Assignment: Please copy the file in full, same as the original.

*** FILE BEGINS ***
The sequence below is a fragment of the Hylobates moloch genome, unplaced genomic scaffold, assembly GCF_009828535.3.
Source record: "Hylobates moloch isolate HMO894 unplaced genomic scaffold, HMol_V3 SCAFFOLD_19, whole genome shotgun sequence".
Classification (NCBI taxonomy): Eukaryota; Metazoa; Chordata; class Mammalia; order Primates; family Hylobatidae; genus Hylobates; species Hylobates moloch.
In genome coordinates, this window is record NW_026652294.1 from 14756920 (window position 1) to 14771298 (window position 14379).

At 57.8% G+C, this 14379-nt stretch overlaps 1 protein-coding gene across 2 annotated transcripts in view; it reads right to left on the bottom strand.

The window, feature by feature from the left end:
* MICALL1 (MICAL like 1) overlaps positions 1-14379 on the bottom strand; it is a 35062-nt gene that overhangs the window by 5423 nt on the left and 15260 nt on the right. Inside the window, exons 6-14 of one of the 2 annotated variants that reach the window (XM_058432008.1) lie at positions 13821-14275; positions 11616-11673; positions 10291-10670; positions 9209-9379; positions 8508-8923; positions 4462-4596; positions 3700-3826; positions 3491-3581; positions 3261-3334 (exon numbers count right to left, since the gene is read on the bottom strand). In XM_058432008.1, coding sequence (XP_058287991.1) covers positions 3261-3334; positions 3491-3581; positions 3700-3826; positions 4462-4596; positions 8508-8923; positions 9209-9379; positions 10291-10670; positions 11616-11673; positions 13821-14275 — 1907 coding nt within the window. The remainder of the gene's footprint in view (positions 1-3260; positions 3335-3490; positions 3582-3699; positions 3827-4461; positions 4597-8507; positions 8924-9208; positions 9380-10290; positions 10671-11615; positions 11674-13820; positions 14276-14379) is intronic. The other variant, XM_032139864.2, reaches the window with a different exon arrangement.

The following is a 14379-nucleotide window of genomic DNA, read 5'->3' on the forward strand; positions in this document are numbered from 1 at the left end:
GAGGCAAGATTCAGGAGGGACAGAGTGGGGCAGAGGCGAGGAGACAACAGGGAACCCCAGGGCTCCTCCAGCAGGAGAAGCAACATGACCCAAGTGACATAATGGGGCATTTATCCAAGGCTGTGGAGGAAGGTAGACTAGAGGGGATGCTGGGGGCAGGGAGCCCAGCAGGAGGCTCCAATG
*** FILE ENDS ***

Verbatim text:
The sequence below is a fragment of the Hylobates moloch genome, unplaced genomic scaffold, assembly GCF_009828535.3.
Source record: "Hylobates moloch isolate HMO894 unplaced genomic scaffold, HMol_V3 SCAFFOLD_19, whole genome shotgun sequence".
Classification (NCBI taxonomy): Eukaryota; Metazoa; Chordata; class Mammalia; order Primates; family Hylobatidae; genus Hylobates; species Hylobates moloch.
In genome coordinates, this window is record NW_026652294.1 from 14756920 (window position 1) to 14771298 (window position 14379).

At 57.8% G+C, this 14379-nt stretch overlaps 1 protein-coding gene across 2 annotated transcripts in view; it reads right to left on the bottom strand.

The window, feature by feature from the left end:
* MICALL1 (MICAL like 1) overlaps positions 1-14379 on the bottom strand; it is a 35062-nt gene that overhangs the window by 5423 nt on the left and 15260 nt on the right. Inside the window, exons 6-14 of one of the 2 annotated variants that reach the window (XM_058432008.1) lie at positions 13821-14275; positions 11616-11673; positions 10291-10670; positions 9209-9379; positions 8508-8923; positions 4462-4596; positions 3700-3826; positions 3491-3581; positions 3261-3334 (exon numbers count right to left, since the gene is read on the bottom strand). In XM_058432008.1, coding sequence (XP_058287991.1) covers positions 3261-3334; positions 3491-3581; positions 3700-3826; positions 4462-4596; positions 8508-8923; positions 9209-9379; positions 10291-10670; positions 11616-11673; positions 13821-14275 — 1907 coding nt within the window. The remainder of the gene's footprint in view (positions 1-3260; positions 3335-3490; positions 3582-3699; positions 3827-4461; positions 4597-8507; positions 8924-9208; positions 9380-10290; positions 10671-11615; positions 11674-13820; positions 14276-14379) is intronic. The other variant, XM_032139864.2, reaches the window with a different exon arrangement.

The following is a 14379-nucleotide window of genomic DNA, read 5'->3' on the forward strand; positions in this document are numbered from 1 at the left end:
GAGGCAAGATTCAGGAGGGACAGAGTGGGGCAGAGGCGAGGAGACAACAGGGAACCCCAGGGCTCCTCCAGCAGGAGAAGCAACATGACCCAAGTGACATAATGGGGCATTTATCCAAGGCTGTGGAGGAAGGTAGACTAGAGGGGATGCTGGGGGCAGGGAGCCCAGCAGGAGGCTCCAATG